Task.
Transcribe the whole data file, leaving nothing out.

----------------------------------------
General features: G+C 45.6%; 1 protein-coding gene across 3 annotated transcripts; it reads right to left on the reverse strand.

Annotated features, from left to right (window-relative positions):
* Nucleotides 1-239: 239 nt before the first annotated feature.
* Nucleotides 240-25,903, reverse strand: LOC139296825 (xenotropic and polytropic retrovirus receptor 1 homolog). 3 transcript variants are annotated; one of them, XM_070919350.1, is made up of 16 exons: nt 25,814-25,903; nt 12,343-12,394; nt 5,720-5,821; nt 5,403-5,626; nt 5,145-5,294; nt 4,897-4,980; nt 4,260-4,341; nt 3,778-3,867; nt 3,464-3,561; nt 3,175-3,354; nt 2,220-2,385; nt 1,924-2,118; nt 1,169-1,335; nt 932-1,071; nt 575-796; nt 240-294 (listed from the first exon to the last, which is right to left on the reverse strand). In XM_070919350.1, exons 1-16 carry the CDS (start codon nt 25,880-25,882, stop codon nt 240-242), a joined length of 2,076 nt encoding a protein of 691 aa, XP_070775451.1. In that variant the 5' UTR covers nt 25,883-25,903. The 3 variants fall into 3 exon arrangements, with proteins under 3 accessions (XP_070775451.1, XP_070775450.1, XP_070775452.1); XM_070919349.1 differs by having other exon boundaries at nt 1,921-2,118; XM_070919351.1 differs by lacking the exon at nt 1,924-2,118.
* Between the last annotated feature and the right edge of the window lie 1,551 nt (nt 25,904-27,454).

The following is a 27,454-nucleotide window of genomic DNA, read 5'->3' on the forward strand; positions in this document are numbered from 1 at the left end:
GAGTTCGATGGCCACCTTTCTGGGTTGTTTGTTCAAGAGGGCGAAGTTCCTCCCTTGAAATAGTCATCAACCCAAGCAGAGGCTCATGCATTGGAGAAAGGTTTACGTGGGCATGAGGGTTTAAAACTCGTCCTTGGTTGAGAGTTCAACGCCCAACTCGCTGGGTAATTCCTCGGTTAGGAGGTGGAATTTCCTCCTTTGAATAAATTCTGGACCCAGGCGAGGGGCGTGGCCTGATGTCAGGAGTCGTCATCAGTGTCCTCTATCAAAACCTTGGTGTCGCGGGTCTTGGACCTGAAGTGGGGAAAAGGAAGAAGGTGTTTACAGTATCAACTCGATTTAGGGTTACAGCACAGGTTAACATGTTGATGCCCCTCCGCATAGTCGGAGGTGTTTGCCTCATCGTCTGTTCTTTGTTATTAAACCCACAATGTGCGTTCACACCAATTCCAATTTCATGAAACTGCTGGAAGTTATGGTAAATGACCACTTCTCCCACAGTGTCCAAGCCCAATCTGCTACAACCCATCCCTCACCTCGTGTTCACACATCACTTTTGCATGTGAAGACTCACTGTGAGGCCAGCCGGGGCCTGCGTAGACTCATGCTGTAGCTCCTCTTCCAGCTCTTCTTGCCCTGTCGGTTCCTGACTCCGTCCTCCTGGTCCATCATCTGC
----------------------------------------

General features: G+C 45.6%; 1 protein-coding gene across 3 annotated transcripts; it reads right to left on the reverse strand.

Annotated features, from left to right (window-relative positions):
* Nucleotides 1-239: 239 nt before the first annotated feature.
* Nucleotides 240-25,903, reverse strand: LOC139296825 (xenotropic and polytropic retrovirus receptor 1 homolog). 3 transcript variants are annotated; one of them, XM_070919350.1, is made up of 16 exons: nt 25,814-25,903; nt 12,343-12,394; nt 5,720-5,821; nt 5,403-5,626; nt 5,145-5,294; nt 4,897-4,980; nt 4,260-4,341; nt 3,778-3,867; nt 3,464-3,561; nt 3,175-3,354; nt 2,220-2,385; nt 1,924-2,118; nt 1,169-1,335; nt 932-1,071; nt 575-796; nt 240-294 (listed from the first exon to the last, which is right to left on the reverse strand). In XM_070919350.1, exons 1-16 carry the CDS (start codon nt 25,880-25,882, stop codon nt 240-242), a joined length of 2,076 nt encoding a protein of 691 aa, XP_070775451.1. In that variant the 5' UTR covers nt 25,883-25,903. The 3 variants fall into 3 exon arrangements, with proteins under 3 accessions (XP_070775451.1, XP_070775450.1, XP_070775452.1); XM_070919349.1 differs by having other exon boundaries at nt 1,921-2,118; XM_070919351.1 differs by lacking the exon at nt 1,924-2,118.
* Between the last annotated feature and the right edge of the window lie 1,551 nt (nt 25,904-27,454).

The following is a 27,454-nucleotide window of genomic DNA, read 5'->3' on the forward strand; positions in this document are numbered from 1 at the left end:
GAGTTCGATGGCCACCTTTCTGGGTTGTTTGTTCAAGAGGGCGAAGTTCCTCCCTTGAAATAGTCATCAACCCAAGCAGAGGCTCATGCATTGGAGAAAGGTTTACGTGGGCATGAGGGTTTAAAACTCGTCCTTGGTTGAGAGTTCAACGCCCAACTCGCTGGGTAATTCCTCGGTTAGGAGGTGGAATTTCCTCCTTTGAATAAATTCTGGACCCAGGCGAGGGGCGTGGCCTGATGTCAGGAGTCGTCATCAGTGTCCTCTATCAAAACCTTGGTGTCGCGGGTCTTGGACCTGAAGTGGGGAAAAGGAAGAAGGTGTTTACAGTATCAACTCGATTTAGGGTTACAGCACAGGTTAACATGTTGATGCCCCTCCGCATAGTCGGAGGTGTTTGCCTCATCGTCTGTTCTTTGTTATTAAACCCACAATGTGCGTTCACACCAATTCCAATTTCATGAAACTGCTGGAAGTTATGGTAAATGACCACTTCTCCCACAGTGTCCAAGCCCAATCTGCTACAACCCATCCCTCACCTCGTGTTCACACATCACTTTTGCATGTGAAGACTCACTGTGAGGCCAGCCGGGGCCTGCGTAGACTCATGCTGTAGCTCCTCTTCCAGCTCTTCTTGCCCTGTCGGTTCCTGACTCCGTCCTCCTGGTCCATCATCTGC